-Report by Sejal Jethva
Radhey Shyam & Ors VS State of Rajasthan, in this case, political rivalry between the family of the deceased & accused. The eyewitnesses the minor, who was the daughter of the deceased and who is the mother of the deceased.
The family of the late Raghunath Singh and a few of the accused, who are members of the Ahir clan, found a party called the Azad party, have a history of political enmity. The incident happened on April 16, 1976. Shiv Raj Singh, PW6, filed a First Information Report. Shiv Raj Singh is the brother of the deceased Raghunath Singh (FIR). The dead were attacked by a bunch of Ahirs. The prosecution claims that PWs 2, 3, and 4 were the actual witnesses. The Trial Court disregarded PW2’s testimony but accepted PW3 Krishna, the deceased’s minor daughter, and PW4 Kanwarbai, the deceased’s mother, as credible witnesses.
PW3 is a young witness whose testimony must be scrutinised quite carefully. She drew our attention to PW3 Krishna’s testimony and, in particular, her crossexamination, arguing that her testimony cannot be taken seriously, especially given the witness’s exceedingly dubious identification of the defendant in court. Furthermore, PW4 was unable to name a single accused present in court, making it risky to rely on her testimony. She further emphasised that the FIR was sent to the knowledgeable Magistrate with a 3-day delay. Political competition existed between the deceased person’s family and the accused’s political party, therefore during these three days, the accused must have been falsely implicated.
The State argued that reading the child witness’s (PW3) responses to the opening questions demonstrate the witness’s high level of knowledge and intellect. He claimed that while she accurately recognised the first accused as the son of Ramchander, she accidentally revealed the name of Modu (the accused who was found not guilty), who was also the son of Ramchander. He claimed that there is a small inconsistency that does not suffice to invalidate the version of PW3. He asserted that PW4 Kanwarbai mentioned five people as the defendants. According to his argument, PW4 was unable to recognise the accused by name. He asserted that the passage of time makes it simple for this to occur. He would contend that the judgments rendered by the High Court and the Sessions Court regarding the guilt of the appellants were correct and cannot be criticized.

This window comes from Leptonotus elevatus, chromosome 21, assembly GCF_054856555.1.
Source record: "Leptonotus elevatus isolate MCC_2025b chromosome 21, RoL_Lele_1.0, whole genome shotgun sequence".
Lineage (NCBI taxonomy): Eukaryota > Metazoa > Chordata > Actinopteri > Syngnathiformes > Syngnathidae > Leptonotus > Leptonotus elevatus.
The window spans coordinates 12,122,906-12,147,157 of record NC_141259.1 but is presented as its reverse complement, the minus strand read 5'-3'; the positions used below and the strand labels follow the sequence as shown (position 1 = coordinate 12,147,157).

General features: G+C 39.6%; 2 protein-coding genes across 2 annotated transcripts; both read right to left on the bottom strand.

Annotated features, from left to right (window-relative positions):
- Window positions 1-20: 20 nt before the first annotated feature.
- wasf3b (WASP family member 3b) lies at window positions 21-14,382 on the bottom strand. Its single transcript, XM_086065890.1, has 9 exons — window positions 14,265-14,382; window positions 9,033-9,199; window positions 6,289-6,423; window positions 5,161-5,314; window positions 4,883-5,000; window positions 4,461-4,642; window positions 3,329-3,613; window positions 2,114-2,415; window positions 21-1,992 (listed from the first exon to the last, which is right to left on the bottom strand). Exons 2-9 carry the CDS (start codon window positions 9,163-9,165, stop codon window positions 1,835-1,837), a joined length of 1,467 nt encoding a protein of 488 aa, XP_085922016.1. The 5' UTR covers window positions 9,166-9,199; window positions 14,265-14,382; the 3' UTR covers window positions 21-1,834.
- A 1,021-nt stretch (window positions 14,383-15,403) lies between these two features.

1. We discover that the prosecution’s case is solely supported by PWs 3 Krishna and 4 Kanwarbai’s evidence. At the time her testimony was recorded, PW 3 was 12 years old. PW 3’s testimony cannot be disregarded solely because she was 12 years old. But, because she is a child witness, her testimony needs to be evaluated extremely carefully and with additional caution because a child witness can always be readily instructed. As a result, her version has undergone a thorough examination.
2. PW3, a young witness, provided testimony. Her evidence reveals that even though the five accused she allegedly named were ordered to stand apart from the other accused, she struggled to identify at least two of them. Regarding the identity of the accused, PW-3 Krishna’s version does not arouse confidence. It is extremely risky, in any event, to convict the accused based on such testimony, particularly given that the sole other eye witness (PW-4) who was believed by the Trial Court was unable to identify even one accused in the Court. The learned Trial Judge observed that the courtroom had enough light and that the faces of the defendants were clearly visible.
3. As the identity of the listed accused as the assailants of the deceased has not been confirmed in court beyond a reasonable doubt, we are of the considered view that this is true. The only evidence left is the purported seizure of the assault rifles at the accused’s request. Only based on the supposed recovery may the conviction not be upheld.
4. As a result, the appellants are exonerated of the accusation brought against them, and their conviction under the in-question judgments and decrees is hereby quashed and set aside. Appellants are free on bail. Their sureties have been released. Hence, the appeal is granted.
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